Contribution of the motor system to the perception of reachable space: an fMRI study.
Contributor(s)UCL - SSH/IPSY - Psychological Sciences Research Institute
UCL - SSS/IONS/COSY - Systems & cognitive Neuroscience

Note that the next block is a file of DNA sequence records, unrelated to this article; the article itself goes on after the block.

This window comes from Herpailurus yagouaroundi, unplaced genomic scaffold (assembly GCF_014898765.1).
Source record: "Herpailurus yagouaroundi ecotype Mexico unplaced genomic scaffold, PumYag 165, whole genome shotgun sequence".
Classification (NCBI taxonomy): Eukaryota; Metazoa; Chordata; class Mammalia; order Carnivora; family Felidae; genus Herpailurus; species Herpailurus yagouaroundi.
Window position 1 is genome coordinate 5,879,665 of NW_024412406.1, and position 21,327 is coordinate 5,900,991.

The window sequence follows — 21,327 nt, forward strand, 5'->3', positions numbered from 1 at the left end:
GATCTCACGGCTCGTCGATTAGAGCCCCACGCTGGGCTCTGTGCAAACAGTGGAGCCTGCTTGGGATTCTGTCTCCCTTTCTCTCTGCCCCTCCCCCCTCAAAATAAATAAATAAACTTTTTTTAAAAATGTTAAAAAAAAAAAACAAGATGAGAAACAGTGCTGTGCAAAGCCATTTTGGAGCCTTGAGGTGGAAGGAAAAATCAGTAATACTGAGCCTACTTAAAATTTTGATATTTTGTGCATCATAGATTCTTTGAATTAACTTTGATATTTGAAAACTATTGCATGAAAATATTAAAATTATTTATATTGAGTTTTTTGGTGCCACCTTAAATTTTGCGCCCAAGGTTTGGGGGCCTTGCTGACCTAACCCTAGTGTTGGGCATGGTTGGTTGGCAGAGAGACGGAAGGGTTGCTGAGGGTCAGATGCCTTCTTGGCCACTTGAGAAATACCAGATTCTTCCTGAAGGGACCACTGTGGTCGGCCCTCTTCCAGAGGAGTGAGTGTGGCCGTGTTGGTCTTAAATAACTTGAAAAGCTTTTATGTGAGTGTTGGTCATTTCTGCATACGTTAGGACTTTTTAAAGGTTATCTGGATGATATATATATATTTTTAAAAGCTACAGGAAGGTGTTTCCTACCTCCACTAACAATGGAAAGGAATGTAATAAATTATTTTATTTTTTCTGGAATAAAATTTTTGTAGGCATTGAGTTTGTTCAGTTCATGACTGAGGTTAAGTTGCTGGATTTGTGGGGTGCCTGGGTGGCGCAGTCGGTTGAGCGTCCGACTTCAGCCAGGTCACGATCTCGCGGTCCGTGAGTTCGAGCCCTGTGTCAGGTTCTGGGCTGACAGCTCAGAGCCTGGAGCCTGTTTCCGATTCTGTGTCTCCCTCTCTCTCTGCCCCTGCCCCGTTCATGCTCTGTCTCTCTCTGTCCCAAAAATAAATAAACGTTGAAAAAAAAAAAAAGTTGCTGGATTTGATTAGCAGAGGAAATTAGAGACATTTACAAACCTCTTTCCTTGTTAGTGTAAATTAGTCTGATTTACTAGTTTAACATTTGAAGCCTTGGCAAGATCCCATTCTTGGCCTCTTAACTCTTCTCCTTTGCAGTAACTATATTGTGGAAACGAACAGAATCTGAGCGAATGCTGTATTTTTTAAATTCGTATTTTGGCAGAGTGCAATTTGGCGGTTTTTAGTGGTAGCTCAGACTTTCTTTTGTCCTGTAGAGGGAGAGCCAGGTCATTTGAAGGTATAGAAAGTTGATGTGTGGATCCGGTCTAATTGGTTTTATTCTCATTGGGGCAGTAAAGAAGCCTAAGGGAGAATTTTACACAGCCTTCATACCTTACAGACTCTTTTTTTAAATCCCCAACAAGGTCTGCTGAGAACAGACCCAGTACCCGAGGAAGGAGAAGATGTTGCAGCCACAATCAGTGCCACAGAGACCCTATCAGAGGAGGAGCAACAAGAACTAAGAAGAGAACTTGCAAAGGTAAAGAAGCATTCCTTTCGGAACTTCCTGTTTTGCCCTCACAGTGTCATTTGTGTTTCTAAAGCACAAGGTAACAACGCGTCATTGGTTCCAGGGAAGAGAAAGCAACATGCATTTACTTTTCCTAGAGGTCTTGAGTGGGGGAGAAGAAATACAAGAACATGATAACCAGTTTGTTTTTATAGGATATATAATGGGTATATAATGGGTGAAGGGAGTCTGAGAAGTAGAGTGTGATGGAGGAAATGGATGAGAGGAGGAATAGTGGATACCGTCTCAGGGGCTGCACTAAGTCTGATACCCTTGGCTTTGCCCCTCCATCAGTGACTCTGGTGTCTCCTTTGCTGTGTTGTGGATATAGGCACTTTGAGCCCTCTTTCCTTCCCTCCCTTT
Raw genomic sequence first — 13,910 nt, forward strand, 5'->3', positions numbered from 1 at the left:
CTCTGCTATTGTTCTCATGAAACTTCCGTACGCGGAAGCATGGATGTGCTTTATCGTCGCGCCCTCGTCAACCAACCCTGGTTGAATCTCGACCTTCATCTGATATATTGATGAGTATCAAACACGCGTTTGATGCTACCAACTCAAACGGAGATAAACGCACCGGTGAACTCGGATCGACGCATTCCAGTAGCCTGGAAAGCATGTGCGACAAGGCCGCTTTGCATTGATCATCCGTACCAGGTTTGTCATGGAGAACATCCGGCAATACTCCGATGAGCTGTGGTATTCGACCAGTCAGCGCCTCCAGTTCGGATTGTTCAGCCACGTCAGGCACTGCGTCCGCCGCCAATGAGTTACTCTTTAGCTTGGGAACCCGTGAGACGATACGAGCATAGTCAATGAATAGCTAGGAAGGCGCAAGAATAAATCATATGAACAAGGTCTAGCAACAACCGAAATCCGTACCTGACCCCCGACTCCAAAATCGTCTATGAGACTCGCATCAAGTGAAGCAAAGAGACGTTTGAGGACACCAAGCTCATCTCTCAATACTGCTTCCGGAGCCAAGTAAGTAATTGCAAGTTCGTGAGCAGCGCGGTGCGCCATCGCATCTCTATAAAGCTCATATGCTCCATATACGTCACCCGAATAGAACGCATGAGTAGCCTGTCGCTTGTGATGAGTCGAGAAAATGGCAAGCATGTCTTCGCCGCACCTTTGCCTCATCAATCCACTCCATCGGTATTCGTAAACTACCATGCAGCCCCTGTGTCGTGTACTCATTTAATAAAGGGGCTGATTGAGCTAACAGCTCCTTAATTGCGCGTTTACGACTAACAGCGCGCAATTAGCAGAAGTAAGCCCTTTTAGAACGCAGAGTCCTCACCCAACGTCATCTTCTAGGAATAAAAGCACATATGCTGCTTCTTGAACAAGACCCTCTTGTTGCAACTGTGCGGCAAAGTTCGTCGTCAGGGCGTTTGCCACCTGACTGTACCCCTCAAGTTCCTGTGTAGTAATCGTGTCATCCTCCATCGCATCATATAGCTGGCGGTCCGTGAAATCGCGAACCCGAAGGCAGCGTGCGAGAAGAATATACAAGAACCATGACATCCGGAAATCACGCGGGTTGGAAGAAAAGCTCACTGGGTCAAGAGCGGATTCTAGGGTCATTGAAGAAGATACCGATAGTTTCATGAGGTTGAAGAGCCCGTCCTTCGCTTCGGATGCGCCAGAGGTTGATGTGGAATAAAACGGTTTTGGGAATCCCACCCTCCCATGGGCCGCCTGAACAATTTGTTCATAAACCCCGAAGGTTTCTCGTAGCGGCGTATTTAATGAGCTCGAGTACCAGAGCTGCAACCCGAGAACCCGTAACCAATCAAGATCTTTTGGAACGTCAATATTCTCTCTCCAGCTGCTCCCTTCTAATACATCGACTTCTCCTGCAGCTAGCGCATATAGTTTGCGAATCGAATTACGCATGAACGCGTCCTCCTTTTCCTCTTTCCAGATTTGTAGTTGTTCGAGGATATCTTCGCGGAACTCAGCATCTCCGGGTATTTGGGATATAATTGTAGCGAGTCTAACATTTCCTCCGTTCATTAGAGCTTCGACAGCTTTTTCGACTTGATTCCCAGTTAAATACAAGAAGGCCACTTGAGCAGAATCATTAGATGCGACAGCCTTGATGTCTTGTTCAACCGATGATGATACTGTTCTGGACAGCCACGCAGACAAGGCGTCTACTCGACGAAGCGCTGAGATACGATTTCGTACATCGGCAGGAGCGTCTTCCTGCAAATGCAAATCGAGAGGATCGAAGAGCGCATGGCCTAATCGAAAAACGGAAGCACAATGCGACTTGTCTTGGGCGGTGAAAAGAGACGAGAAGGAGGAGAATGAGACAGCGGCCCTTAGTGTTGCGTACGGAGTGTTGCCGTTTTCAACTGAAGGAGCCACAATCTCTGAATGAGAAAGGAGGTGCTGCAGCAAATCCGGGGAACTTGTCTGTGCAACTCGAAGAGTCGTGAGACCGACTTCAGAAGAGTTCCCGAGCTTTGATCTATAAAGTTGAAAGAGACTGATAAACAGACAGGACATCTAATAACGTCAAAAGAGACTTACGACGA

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AbstractThe present functional magnetic resonance imaging (fMRI) study investigates the neural correlates of reachability judgements. In a block design experiment, 14 healthy participants judged whether a visual target presented at different distances in a virtual environment display was reachable or not with the right hand. In two control tasks, they judged the colour or the relative position of the visual target according to flankers. Contrasting the activations registered in the reachability judgement task and in the control tasks, we found activations in the frontal structures, and in the bilateral inferior and superior parietal lobe, including the precuneus, and the bilateral cerebellum. This fronto-parietal network including the cerebellum overlaps with the brain network usually activated during actual motor production and motor imagery. In a following event-related design experiment, we contrasted brain activations when targets were rated as 'reachable' with those when they were rated as 'unreachable'. We found activations in the left premotor cortex, the bilateral frontal structures, and the left middle temporal gyrus. At a lower threshold, we also found activations in the left motor cortex, and in the bilateral cerebellum. Given that reaction time increased with target distance in reachable space, we performed a subsequent parametric analysis that revealed a related increase of activity in the fronto-parietal network including the cerebellum. Unreachable targets did not show similar activation, and particularly in regions associated to motor production and motor imagery. Taken together, these results suggest that dynamical motor representations used to determine what is reachable are also part of the perceptual process leading to the distinct representation of peripersonal and extrapersonal spaces.